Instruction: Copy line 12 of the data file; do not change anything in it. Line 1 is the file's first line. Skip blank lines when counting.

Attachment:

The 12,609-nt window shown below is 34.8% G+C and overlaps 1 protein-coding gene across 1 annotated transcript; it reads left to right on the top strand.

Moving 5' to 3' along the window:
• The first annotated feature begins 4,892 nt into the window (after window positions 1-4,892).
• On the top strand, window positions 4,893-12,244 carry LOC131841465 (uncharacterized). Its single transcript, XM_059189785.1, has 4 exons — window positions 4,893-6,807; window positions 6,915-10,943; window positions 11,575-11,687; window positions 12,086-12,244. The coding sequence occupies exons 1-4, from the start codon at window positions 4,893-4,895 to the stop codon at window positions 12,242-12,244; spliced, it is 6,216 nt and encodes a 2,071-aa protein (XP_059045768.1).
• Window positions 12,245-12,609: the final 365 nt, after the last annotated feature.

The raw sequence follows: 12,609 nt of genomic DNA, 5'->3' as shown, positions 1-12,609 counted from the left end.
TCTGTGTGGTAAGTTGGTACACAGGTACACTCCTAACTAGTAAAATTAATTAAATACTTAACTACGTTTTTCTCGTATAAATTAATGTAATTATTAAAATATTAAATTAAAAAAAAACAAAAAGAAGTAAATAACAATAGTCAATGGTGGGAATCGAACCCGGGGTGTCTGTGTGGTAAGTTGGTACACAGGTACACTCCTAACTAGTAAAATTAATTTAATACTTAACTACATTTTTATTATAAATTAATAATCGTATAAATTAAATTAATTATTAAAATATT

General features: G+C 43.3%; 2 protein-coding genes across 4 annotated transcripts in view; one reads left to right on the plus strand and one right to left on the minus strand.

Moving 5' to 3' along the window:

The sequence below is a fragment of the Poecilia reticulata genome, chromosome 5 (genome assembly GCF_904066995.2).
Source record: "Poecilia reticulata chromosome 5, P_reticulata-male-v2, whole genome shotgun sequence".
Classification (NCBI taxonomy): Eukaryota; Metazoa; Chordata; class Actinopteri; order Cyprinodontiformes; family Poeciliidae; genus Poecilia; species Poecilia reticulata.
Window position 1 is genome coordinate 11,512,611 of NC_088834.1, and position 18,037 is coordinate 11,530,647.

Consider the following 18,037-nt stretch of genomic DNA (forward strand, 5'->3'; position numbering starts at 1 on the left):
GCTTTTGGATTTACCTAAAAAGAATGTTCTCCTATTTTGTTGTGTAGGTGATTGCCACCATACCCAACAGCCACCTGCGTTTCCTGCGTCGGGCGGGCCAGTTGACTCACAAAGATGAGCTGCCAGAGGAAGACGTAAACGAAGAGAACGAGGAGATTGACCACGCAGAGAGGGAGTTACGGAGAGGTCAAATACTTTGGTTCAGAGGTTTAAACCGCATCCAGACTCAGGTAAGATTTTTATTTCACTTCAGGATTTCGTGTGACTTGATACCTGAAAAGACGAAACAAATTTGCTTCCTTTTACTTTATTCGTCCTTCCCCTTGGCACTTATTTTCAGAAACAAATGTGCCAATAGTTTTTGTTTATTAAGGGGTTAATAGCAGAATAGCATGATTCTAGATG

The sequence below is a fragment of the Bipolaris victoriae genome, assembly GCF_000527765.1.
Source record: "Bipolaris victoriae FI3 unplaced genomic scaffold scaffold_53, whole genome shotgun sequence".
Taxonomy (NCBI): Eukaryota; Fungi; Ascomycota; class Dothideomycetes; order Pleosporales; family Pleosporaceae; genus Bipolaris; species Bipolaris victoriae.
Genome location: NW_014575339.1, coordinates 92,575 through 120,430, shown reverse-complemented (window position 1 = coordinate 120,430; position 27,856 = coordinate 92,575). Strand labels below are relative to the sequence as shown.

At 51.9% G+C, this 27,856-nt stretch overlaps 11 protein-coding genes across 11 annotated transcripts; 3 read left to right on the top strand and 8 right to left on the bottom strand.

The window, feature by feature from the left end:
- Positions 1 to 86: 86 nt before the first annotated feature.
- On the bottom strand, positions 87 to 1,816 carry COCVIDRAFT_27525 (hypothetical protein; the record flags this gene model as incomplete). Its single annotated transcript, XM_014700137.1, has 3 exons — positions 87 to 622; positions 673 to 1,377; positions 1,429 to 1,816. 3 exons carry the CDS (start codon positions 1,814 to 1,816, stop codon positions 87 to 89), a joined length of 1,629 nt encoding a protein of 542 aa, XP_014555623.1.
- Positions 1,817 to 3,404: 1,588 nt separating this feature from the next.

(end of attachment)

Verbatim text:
Classification (NCBI taxonomy): Eukaryota; Metazoa; Chordata; class Actinopteri; order Cyprinodontiformes; family Poeciliidae; genus Poecilia; species Poecilia reticulata.